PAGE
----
Major disaster declaration unlocks new funding for storm-impacted cities and residents
Cal OES released a fact sheet to help cities navigate the emergency disaster proclamation and funding process. Local emergencies must be proclaimed within 10 days of the incident if a city intends to request state/federal funding.
The White House issued a major disaster declaration over the holiday weekend. The new declaration unlocks more federal funding and assistance programs for California cities and residents, including funding for emergency and permanent work. Major disaster declarations are issued when the damage caused by a natural event is beyond the combined capabilities of state and local governments to respond.
The declaration currently directs funding to individuals and local governments in the counties of Merced, Monterey, Sacramento, San Luis Obispo, Santa Barbara, and Santa Cruz. Additional counties may be included after federal, state, and local officials can safely assess the scope of damages.
According to the California Governor's Office of Emergency Services (Cal OES), local governments should continue notifying Cal OES about any unmet needs. Local governments should also identify, by date, all damage and costs if they intend to pursue reimbursement via state or federal funding.
If a local government intends to request state or federal funding for the event, a local emergency must be proclaimed within 10 days of the incident. Local governments should consult with their legal counsel on when to proclaim or not proclaim a local emergency or a public health emergency.
If a local jurisdiction proclaims a local emergency and requests state or federal funding, it should submit an Initial Damage Estimate to Cal OES within three business days. Cal OES will then coordinate a validation call and may schedule site visits to assess any damage.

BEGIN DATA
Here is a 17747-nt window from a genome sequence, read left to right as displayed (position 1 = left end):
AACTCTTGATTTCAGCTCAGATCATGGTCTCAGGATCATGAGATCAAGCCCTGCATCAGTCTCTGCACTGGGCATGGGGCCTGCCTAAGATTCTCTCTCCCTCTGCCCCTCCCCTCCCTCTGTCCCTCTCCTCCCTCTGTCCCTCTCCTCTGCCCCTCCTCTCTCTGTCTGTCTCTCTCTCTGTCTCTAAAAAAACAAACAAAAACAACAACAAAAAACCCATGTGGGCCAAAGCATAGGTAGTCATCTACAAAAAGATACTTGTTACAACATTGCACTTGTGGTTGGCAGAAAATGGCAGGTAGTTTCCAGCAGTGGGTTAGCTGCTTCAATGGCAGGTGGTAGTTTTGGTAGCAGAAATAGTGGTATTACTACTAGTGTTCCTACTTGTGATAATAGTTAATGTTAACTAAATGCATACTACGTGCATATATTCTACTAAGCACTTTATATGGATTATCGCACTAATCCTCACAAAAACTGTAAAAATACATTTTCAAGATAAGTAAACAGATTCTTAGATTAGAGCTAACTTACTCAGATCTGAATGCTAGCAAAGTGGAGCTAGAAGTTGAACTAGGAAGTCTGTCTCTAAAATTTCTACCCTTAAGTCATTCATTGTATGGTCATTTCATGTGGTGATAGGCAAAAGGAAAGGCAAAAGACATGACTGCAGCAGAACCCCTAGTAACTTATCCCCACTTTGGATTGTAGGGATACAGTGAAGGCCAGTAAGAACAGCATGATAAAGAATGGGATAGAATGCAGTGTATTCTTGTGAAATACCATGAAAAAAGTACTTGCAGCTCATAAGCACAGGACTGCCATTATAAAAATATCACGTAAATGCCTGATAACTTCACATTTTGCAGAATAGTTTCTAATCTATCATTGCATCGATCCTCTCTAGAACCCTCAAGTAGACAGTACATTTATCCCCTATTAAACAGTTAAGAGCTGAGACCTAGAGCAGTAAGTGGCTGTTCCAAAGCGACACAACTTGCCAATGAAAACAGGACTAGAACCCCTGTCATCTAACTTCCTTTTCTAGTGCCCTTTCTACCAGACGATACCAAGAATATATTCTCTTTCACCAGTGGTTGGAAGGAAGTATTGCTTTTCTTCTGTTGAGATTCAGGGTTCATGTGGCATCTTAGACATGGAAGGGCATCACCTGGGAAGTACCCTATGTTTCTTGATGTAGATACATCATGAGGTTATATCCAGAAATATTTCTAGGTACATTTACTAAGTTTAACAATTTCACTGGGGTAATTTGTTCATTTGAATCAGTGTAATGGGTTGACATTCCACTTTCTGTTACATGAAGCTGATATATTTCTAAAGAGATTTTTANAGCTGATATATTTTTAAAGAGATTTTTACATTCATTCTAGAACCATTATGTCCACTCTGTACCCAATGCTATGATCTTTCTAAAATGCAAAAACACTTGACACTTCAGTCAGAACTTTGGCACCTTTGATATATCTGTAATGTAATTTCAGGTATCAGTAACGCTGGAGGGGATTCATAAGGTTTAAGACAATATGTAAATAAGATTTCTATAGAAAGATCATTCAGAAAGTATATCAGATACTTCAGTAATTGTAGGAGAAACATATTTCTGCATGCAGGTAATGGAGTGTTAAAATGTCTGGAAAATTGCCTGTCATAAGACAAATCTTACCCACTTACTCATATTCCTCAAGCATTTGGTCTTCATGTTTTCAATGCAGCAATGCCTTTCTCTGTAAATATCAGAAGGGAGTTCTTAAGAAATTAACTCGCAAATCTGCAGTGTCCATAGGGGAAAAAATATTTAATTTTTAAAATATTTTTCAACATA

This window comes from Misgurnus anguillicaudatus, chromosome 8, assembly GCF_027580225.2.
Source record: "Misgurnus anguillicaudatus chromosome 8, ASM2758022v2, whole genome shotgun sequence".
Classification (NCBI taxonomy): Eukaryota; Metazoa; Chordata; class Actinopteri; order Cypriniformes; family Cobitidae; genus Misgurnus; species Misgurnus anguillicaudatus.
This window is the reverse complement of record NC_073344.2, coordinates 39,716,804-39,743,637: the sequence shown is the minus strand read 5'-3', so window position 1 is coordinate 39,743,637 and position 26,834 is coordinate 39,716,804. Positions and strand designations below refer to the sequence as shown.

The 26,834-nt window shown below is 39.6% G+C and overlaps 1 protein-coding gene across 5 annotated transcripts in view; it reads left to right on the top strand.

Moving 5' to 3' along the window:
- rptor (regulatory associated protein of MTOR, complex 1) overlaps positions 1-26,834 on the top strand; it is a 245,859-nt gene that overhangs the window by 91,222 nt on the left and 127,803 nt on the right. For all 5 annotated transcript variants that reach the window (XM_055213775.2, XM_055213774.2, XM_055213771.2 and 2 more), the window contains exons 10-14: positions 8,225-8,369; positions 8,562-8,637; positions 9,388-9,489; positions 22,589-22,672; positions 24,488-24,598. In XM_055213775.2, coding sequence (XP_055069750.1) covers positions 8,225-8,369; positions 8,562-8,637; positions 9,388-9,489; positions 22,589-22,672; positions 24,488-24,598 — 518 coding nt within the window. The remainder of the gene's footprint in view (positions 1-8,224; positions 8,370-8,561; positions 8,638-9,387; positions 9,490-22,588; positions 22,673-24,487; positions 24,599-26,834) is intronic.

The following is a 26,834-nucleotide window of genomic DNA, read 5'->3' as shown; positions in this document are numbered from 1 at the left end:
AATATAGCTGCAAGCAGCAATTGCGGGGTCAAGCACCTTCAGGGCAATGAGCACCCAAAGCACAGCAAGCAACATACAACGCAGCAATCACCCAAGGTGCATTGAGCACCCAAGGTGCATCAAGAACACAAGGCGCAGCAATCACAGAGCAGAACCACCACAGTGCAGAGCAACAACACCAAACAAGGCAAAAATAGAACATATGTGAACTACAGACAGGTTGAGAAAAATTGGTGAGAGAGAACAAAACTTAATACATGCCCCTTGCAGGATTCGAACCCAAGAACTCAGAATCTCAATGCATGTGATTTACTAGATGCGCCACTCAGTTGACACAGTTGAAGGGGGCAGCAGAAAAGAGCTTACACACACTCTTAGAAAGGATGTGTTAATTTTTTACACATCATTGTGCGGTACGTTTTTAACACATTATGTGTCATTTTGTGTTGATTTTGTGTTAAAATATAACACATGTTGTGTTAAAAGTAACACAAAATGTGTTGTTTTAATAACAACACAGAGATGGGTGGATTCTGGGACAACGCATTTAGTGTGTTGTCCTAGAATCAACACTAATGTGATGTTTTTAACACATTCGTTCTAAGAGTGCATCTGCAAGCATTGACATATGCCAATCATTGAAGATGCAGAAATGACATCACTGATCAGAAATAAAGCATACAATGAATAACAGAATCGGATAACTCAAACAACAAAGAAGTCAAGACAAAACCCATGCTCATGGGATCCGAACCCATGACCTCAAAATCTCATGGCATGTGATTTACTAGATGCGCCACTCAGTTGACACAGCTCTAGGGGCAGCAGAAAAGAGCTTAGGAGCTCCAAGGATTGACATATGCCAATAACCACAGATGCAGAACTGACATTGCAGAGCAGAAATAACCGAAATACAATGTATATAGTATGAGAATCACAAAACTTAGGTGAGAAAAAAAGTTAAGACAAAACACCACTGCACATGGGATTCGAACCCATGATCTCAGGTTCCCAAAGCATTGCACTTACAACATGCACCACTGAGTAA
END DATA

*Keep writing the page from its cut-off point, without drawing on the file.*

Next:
For rain events, local governments can include prepositioning and/or emergency protective measures —such as sandbagging — that occurred one or two days prior to the rain event in the Initial Damage Estimate. Additional information about the proclamation process is available online.
The new declaration is one of the many new resources announced for impacted residents and businesses throughout the state. Taxpayers in most counties can file a deduction for a disaster loss either when filing an original or amended tax year 2022 tax return. The Internal Revenue Service (IRS) also provides automatic filing and penalty relief to any taxpayer with an IRS address of record located in the disaster area.
Small business owners affected by flooding, power outages, and other storm-related hardships may request an additional three months to file their tax returns from the California Department of Tax and Fee Administration.
Residents and businesses in the counties of Merced, Monterey, Sacramento, San Luis Obispo, Santa Barbara, and Santa Cruz have access to additional resources, such as temporary housing and home repairs or lost-cost loans to cover uninsured property loss.
Additional information about disaster declarations is available on the CalOES’ emergency disaster fact sheet or the U.S. Federal Emergency Management Agency’s website. For questions, please contact the Cal OES Disaster Analysis Unit.